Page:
141 a need fo r a longitudinal qualitative study of media advisers to realistically measure attitudinal change with the introduction of variables such as the willingness to censor scale. Conclusion ublic education as it relates to the application of the basic democratic principle of free speech to students in American public schools. Key points of discussion in this study were to discuss the goals of the American compulsory education system, the effe cts of the media use of frames on public opinion, and the interpretation of Supreme Court decisions in student speech cases by school districts and student media advisers. The study found that the media does play a role in the framing of salient issues for the public agen da but in the case of student speech the role is not as significant as first hypothesized. Although the media does recognize the news value in Supreme Court student speech cases, the frames produced in Morse did not automatically favor fre e student speech A fter reviewing the facts in Morse there was little for the public to debate or decide. The public could come to no other conclusion but to reason that the principal was justified in requesting that Frederick remove the banner. The frame s produced may appear to be negative towards free speech for students, but the articles were factual. This supports the concept that some frames produced by the media are unavoidable, based on the facts presented. This analysis affirms previous research t hat the salience of an issue on the public agenda is affected not only by outside sources like media coverage but also internal also adds to the body of knowledge co nfirming that frames produce compelling
142 arguments. In this study the compelling argument produced speech that should be suppressed and supported by substantial evidence of the effect of media frames on public opin ion or public policy The majority of Morse decision. This might be rectified if the number of policies substantially increases. It is beyond the scope of tude concerning student but it is important to attitude concerning student speech. This research confirms that the courts will continue to entrust school officials wit h the decision of what is best for students in their respective districts. School districts are more concerned with protecting the health, safety, and welfare of students and therefore spend more time on these ideals than that of protecting student free sp eech. There were only three school districts that changed their student speech policies after Morse and to avoid the cost of litigating a similar case. It seems that school districts use a different definition on what constitutes a democratic citizen restricting speech that can be interpreted as causing more harm than good. An argument can be made that school districts with well outlined student speech policies are actually promoting good citizenship because students learn that s ome spee ch is not protected. Students need to learn the difference in the various types of speech and that the messag e is important just as important as exercising their free speech rights Simply, stakeholders in education have different agendas and it is a daily challenge to bring everyone together to foster democratic ideals and return compulsory education to its foundation of educating young Americans for citizenship.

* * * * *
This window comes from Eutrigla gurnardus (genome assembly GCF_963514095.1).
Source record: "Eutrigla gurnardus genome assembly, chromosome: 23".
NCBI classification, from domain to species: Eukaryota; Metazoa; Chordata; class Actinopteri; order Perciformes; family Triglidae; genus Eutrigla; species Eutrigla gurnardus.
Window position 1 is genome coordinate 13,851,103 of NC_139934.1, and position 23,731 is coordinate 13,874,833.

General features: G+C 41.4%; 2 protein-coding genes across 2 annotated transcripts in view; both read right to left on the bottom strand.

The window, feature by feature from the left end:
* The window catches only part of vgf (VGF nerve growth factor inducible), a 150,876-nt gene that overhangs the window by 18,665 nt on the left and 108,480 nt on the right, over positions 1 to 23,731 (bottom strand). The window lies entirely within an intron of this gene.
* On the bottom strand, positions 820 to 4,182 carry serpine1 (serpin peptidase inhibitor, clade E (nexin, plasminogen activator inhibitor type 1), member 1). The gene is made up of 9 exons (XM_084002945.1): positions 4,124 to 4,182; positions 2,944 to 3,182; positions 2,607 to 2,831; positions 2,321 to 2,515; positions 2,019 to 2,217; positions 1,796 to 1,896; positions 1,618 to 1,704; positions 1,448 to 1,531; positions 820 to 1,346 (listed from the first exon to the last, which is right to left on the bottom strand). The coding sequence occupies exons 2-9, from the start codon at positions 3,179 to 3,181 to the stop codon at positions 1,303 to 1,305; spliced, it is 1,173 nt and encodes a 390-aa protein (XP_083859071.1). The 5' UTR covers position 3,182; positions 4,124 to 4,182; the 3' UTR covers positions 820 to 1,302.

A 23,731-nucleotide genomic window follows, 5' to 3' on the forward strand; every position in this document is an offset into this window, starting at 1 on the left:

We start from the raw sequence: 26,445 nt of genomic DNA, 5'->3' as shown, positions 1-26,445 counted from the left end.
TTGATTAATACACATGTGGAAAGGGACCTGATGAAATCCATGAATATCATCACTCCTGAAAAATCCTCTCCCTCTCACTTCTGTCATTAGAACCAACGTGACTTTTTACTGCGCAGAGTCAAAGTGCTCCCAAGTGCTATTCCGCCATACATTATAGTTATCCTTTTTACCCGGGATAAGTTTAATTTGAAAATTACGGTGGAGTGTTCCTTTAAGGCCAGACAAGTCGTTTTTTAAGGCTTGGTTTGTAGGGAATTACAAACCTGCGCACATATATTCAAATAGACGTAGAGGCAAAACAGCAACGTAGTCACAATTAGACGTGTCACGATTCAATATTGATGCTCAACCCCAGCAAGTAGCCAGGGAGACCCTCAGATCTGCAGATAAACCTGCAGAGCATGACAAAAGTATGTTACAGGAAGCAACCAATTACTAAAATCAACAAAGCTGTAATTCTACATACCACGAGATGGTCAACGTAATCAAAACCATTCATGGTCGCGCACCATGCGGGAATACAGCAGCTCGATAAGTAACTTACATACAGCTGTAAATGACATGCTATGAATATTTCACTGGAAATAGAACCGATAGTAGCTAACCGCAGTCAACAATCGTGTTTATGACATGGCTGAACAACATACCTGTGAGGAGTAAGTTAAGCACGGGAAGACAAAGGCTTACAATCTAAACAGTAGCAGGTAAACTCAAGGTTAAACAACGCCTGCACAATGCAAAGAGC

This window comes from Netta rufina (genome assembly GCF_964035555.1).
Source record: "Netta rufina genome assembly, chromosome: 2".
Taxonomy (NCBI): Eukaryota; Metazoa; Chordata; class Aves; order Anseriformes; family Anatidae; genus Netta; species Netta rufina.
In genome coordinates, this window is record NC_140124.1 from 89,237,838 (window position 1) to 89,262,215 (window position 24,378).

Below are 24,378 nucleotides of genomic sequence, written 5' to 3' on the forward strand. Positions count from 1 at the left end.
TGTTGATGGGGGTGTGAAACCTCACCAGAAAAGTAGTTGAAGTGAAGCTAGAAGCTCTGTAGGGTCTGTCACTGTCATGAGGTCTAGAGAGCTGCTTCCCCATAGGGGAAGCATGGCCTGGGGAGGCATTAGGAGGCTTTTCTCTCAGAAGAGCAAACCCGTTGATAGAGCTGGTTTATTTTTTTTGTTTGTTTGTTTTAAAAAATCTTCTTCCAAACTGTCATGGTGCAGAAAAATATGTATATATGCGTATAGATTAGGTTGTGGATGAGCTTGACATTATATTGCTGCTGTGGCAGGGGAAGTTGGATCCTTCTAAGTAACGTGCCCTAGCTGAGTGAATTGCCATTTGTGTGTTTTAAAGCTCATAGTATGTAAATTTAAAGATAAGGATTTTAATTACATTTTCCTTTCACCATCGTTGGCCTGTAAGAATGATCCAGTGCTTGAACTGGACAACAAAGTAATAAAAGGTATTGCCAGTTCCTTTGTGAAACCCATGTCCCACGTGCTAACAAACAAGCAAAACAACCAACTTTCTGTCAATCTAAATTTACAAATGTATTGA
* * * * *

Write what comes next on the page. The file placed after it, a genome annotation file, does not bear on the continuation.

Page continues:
143 This study also supports the existence of the democratic educational paradox, the ide a that schools should be democratic by nature but generally struggle with implementing democratic principles while maintaining control. First Amendment theorists conclude that in order for citizens to share in the democratic process, their voices must be h eard. The marketplace of ideas allows for everyone to have a voice. This ideal of the First Amendment was not totally lost in the facts surrounding Morse because the marketplace does banner that could b e interpreted as promoting illegal drug usage found its way into public disc ussion, his actions were not supported by the majority. The Student Speech Doctrine has evolved into the Student Speech with caveats Doctrine. This research briefly discussed the Doctrine to provide some judicial Morse substantiates further judicial decisions curtailing s Regulating student speech has become more complex than just the weari ng of a black armband. The substantial disruption standard as defined and established in Tinker encompasses a much broader span of student behavior in 2011 than it did in 1969. Administrators must now be concerned with speech that promotes student bullyin g, students debating about controversial subjects like gay marriage, students wanting to brandish the Confederate flag on campus, and students while off campus posting negative or hurtful remarks about teachers and other students. There is no denying that Therefore, how schools deal with student speech must also adapt and evolve. The application of free speech in schools is by nature complex and the answers are